A note of caution for sports agents, introducers and intermediaries: beware the implied “effective cause” term
The recent decision of the High Court in Winlink Marketing Limited v Liverpool Football Club  EWHC 2271 may have long lasting consequences for agents and intermediaries in facilitating and introducing parties to high-value sponsorship deals.
In a judgment handed down on 14 September 2020, HHJ Pelling QC dismissed Winlink’s claim for £1.125m in commission said to be owed to them by Liverpool FC under an introduction agreement dating back to October 2013. Winlink claimed that their introduction of BetVictor Limited to Liverpool FC in 2013 caused the parties to enter into a sponsorship agreement in 2016 worth £15m. Dismissing Winlink’s claim, it was held that the introduction agreement was subject to an “effective cause” term and that Winlink’s introduction in 2013 was not an “effective cause” of the sponsorship deal that materialised almost three years later.
Winlink is an intermediary. It introduces sports rights holders to commercial entities willing to sponsor them. HHJ Pelling QC compared the business to that of an estate agent: much as an estate agent is retained by a property vendor to find a purchaser using its contacts and other marketing skills, entities such as Winlink are retained by sporting rights holders to find sponsors. Sponsorship can take a number of different forms. The sums involved can be substantial.
On 1 October 2013, Winlink entered into an introduction agreement with Liverpool FC. The agreement suggested that Winlink would be paid commission if, following an introduction with a potential sponsor, a “Relevant Contract” ensued. A “Relevant Contract” was defined as any agreement entered into “during the Introduction Period”. The length of that period was not defined. In December 2013, Winlink introduced Liverpool FC to BetVictor. The introduction led to discussions between Winlink and Liverpool FC concerning a potential three-year sponsorship deal. Despite those discussions continuing between 2013 and 2015, no deal transpired.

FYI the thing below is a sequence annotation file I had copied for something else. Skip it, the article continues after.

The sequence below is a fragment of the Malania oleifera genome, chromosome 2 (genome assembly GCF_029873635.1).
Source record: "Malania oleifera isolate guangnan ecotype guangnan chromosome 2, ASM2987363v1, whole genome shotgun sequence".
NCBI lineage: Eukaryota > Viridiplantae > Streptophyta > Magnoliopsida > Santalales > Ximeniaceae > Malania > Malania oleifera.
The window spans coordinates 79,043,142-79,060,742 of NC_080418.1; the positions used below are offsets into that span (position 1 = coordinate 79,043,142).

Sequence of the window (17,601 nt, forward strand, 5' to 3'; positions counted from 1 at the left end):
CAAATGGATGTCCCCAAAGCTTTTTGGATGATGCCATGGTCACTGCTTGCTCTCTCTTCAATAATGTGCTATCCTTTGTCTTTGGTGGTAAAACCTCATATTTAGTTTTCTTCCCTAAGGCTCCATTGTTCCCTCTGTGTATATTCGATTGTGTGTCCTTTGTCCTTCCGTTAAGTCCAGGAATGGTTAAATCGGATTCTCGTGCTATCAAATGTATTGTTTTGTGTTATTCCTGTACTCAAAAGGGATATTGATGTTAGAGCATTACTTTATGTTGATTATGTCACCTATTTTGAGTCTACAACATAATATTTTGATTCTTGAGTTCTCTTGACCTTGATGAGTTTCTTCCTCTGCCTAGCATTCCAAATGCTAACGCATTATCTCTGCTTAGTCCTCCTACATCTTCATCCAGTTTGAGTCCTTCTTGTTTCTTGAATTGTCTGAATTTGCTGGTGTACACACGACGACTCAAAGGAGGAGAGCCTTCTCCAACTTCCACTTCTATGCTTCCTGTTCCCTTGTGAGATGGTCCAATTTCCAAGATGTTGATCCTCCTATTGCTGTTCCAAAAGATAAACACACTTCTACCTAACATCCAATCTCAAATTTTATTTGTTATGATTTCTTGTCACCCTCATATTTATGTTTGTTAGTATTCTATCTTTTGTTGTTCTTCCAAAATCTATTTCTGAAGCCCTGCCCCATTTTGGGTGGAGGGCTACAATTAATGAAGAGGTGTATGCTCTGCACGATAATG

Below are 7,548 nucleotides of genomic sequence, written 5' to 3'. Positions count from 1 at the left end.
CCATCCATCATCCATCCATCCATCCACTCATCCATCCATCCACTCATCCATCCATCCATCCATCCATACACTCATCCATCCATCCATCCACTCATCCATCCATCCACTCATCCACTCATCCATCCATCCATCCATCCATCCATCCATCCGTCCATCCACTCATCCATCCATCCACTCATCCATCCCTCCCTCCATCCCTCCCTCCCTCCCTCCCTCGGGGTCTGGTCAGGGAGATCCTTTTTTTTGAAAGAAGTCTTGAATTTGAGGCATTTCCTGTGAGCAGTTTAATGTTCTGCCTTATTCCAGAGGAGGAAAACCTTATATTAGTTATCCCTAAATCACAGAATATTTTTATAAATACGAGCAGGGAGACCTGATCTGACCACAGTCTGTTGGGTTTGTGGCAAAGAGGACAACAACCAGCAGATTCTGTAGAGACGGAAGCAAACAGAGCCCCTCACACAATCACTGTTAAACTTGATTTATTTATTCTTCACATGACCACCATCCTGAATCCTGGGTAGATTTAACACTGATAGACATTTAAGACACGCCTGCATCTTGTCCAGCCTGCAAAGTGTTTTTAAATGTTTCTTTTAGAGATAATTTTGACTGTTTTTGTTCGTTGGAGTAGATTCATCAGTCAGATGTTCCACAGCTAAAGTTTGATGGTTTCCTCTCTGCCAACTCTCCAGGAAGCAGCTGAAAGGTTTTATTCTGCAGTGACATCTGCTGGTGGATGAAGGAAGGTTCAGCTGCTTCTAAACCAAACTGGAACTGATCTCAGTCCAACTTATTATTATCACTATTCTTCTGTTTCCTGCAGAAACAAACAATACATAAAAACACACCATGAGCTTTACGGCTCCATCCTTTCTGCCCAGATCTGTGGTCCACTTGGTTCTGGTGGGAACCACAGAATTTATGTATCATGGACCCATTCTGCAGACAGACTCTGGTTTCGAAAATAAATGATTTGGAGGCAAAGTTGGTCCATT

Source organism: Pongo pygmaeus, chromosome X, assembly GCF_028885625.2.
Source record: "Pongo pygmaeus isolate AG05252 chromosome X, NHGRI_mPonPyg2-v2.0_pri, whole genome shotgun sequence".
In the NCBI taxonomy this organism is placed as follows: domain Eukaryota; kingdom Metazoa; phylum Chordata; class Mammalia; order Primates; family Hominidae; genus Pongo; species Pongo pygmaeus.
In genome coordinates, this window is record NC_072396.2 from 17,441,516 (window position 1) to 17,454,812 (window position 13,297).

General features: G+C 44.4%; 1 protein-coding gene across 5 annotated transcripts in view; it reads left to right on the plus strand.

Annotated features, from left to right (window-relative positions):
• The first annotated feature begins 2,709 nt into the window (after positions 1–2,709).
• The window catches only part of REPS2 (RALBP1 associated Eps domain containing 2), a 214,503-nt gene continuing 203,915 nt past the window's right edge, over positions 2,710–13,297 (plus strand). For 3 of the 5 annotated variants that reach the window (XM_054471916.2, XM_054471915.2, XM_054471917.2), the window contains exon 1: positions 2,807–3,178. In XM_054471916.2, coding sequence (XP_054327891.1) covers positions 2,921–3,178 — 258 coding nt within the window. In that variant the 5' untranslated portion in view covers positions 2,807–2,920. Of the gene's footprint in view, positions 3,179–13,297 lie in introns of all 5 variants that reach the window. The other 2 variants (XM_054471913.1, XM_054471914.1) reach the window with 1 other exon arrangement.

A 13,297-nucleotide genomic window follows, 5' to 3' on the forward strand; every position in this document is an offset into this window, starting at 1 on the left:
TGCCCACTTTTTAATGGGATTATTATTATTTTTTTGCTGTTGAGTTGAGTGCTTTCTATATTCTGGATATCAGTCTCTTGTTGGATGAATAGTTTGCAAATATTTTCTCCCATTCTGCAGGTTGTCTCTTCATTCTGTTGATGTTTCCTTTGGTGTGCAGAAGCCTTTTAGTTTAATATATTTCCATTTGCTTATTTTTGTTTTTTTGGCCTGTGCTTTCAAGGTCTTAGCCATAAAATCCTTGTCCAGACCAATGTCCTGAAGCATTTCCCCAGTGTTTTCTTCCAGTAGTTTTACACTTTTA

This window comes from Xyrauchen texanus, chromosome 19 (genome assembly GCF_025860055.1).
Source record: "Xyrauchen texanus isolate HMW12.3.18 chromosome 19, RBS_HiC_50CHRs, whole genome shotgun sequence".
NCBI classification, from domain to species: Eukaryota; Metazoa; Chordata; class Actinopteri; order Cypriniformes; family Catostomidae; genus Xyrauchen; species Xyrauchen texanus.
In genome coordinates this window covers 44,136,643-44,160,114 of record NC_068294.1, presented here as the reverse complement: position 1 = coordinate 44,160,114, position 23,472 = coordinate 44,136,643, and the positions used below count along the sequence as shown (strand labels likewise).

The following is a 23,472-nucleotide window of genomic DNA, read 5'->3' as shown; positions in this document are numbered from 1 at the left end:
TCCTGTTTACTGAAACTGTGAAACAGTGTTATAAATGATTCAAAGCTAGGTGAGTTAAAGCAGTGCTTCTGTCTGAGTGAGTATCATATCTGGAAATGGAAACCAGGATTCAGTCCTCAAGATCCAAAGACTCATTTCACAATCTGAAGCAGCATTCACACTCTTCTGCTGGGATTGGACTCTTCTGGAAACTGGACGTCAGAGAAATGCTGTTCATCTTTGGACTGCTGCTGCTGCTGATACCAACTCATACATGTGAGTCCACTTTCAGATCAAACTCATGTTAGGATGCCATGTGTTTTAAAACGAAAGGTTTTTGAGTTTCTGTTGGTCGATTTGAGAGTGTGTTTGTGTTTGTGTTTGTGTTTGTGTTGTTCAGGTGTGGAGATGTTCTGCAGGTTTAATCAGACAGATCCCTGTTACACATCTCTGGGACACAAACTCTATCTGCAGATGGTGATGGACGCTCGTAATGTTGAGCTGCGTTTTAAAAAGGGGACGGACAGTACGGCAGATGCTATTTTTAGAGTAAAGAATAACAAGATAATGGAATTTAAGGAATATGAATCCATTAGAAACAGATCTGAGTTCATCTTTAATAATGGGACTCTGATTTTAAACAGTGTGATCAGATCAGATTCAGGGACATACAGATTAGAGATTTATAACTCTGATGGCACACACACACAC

In 2016, Liverpool FC and BetVictor entered into a £5million three-year sponsorship agreement.
Winlink argued that it was an “effective cause” of BetVictor entering into the 2016 sponsorship deal and was therefore entitled to commission from Liverpool FC under the 2013 introducer agreement.
By the end of the trial in June 2020, Liverpool FC relied on two defences:
- The 2016 sponsorship agreement had been entered into after the expiry of the Introduction Period specified in the introduction agreement; and
- The introduction agreement was subject to an implied term that required Winlink to be an effective cause of the sponsorship agreement, and Winlink was not an effective cause of the sponsorship agreement.
Dismissing Winlink’s claim, HHJ Pelling QC held that the introduction agreement was either to be construed as, or subject to an implied term, requiring any introduction by Winlink to be an effective cause of the sponsorship agreement. He found that it was necessary to imply such a term in order to give the agreement business efficacy, without which it would lack commercial or practical coherence.
It was held that Winlink’s introduction was not an effective cause of the 2016 sponsorship agreement. What was proposed in 2016 was a “completely fresh basis of dealing” when compared with what was discussed in 2013. It was of an entirely different magnitude to the transactions contemplated in 2014 and 2015. In 2016, the proposal was for a “principal global sponsorship arrangement”. It involved not merely the advertisement of each match for a short period on LED hoardings but a full spread of exposure on almost everything generated by Liverpool FC other than the first team shirt. By 2016, BetVictor’s owner had changed, its CEO had changed, and the transaction owed its genesis to a long-standing commercial relationship between Ms Valentino, Liverpool FC’s new marketing executive, and Mr Meinrad, BetVictor’s new CEO. It owed nothing to Winlink’s introduction of Liverpool FC to BetVictor in 2013. It was not an “effective cause” of the sponsorship deal. Accordingly, Winlink was not entitled to any commission.
Where an introduction agreement has no “effective cause” term, the court may construe or imply one if it is necessary for the agreement to make commercial or practical sense.
The decision highlights the need for contractual certainty if parties are to protect their commercial interests and avoid future disputes over commission in highly lucrative deals.
 Winlink Marketing Limited v Liverpool Football Club  EWHC 2271 at 
 Winlink Marketing Limited v Liverpool Football Club  EWHC 2271 at